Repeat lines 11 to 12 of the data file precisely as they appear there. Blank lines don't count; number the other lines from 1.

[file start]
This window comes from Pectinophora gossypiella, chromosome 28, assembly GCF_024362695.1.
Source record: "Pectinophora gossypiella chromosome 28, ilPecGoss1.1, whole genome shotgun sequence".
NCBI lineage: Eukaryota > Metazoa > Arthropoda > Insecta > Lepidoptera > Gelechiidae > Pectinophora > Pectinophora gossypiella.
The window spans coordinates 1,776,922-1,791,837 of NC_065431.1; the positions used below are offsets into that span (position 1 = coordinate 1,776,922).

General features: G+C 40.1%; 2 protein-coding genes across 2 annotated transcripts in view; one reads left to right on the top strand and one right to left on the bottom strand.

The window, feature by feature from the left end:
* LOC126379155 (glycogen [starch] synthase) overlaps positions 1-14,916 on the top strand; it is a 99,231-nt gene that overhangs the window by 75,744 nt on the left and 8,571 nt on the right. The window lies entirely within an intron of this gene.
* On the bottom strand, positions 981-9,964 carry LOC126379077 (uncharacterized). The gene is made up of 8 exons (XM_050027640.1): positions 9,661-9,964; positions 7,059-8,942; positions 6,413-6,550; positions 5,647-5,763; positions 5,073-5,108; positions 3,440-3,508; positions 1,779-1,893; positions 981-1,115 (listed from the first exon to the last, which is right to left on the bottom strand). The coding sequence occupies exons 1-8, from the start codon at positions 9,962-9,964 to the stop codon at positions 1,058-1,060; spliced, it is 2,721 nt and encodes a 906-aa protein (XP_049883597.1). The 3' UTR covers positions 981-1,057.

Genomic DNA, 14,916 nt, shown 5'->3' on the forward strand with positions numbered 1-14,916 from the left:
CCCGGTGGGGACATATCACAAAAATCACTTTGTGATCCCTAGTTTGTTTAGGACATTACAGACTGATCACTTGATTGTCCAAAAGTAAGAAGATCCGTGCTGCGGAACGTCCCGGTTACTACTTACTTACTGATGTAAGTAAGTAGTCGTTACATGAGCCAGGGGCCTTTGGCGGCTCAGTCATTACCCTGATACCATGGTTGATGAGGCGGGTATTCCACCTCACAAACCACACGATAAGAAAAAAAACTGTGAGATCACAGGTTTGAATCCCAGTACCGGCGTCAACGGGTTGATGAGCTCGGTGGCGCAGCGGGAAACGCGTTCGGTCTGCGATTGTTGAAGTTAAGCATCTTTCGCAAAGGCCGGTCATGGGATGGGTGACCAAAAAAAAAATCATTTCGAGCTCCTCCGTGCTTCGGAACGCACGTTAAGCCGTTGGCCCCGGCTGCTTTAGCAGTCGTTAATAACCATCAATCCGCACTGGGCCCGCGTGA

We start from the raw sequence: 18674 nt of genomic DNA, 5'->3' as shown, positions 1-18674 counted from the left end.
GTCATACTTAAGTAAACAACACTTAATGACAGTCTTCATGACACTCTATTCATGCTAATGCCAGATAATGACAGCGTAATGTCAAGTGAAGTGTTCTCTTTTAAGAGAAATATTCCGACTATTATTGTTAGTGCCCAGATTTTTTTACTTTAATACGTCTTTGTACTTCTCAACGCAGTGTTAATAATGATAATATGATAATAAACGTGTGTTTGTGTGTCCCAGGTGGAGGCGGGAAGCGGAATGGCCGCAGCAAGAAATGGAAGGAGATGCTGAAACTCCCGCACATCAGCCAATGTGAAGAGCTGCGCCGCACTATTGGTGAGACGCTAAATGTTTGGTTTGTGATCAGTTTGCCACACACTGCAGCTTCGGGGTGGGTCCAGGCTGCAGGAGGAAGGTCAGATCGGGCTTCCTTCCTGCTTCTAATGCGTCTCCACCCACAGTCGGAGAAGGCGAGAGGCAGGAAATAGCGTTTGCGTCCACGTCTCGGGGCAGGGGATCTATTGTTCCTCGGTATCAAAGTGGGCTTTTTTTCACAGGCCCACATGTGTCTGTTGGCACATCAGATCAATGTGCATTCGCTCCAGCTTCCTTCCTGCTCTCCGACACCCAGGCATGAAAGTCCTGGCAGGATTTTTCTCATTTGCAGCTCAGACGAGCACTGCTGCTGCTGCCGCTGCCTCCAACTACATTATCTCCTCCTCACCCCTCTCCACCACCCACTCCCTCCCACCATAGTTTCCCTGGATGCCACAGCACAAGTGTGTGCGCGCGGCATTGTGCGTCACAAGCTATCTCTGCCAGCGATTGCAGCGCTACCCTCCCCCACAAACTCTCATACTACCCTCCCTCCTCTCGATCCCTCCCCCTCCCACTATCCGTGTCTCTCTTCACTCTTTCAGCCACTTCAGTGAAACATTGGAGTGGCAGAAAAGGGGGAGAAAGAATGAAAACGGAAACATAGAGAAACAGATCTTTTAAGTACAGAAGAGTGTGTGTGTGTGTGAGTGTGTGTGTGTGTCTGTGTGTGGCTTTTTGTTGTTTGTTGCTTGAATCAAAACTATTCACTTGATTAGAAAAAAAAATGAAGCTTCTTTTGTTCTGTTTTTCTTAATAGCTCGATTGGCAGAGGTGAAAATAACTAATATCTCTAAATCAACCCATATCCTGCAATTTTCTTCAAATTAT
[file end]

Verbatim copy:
We start from the raw sequence: 18674 nt of genomic DNA, 5'->3' as shown, positions 1-18674 counted from the left end.
GTCATACTTAAGTAAACAACACTTAATGACAGTCTTCATGACACTCTATTCATGCTAATGCCAGATAATGACAGCGTAATGTCAAGTGAAGTGTTCTCTTTTAAGAGAAATATTCCGACTATTATTGTTAGTGCCCAGATTTTTTTACTTTAATACGTCTTTGTACTTCTCAACGCAGTGTTAATAATGATAATATGATAATAAACGTGTGTTTGTGTGTCCCAGGTGGAGGCGGGAAGCGGAATGGCCGCAGCAAGAAATGGAAGGAGATGCTGAAACTCCCGCACATCAGCCAATGTGAAGAGCTGCGCCGCACTATTGGTGAGACGCTAAATGTTTGGTTTGTGATCAGTTTGCCACACACTGCAGCTTCGGGGTGGGTCCAGGCTGCAGGAGGAAGGTCAGATCGGGCTTCCTTCCTGCTTCTAATGCGTCTCCACCCACAGTCGGAGAAGGCGAGAGGCAGGAAATAGCGTTTGCGTCCACGTCTCGGGGCAGGGGATCTATTGTTCCTCGGTATCAAAGTGGGCTTTTTTTCACAGGCCCACATGTGTCTGTTGGCACATCAGATCAATGTGCATTCGCTCCAGCTTCCTTCCTGCTCTCCGACACCCAGGCATGAAAGTCCTGGCAGGATTTTTCTCATTTGCAGCTCAGACGAGCACTGCTGCTGCTGCCGCTGCCTCCAACTACATTATCTCCTCCTCACCCCTCTCCACCACCCACTCCCTCCCACCATAGTTTCCCTGGATGCCACAGCACAAGTGTGTGCGCGCGGCATTGTGCGTCACAAGCTATCTCTGCCAGCGATTGCAGCGCTACCCTCCCCCACAAACTCTCATACTACCCTCCCTCCTCTCGATCCCTCCCCCTCCCACTATCCGTGTCTCTCTTCACTCTTTCAGCCACTTCAGTGAAACATTGGAGTGGCAGAAAAGGGGGAGAAAGAATGAAAACGGAAACATAGAGAAACAGATCTTTTAAGTACAGAAGAGTGTGTGTGTGTGTGAGTGTGTGTGTGTGTCTGTGTGTGGCTTTTTGTTGTTTGTTGCTTGAATCAAAACTATTCACTTGATTAGAAAAAAAAATGAAGCTTCTTTTGTTCTGTTTTTCTTAATAGCTCGATTGGCAGAGGTGAAAATAACTAATATCTCTAAATCAACCCATATCCTGCAATTTTCTTCAAATTAT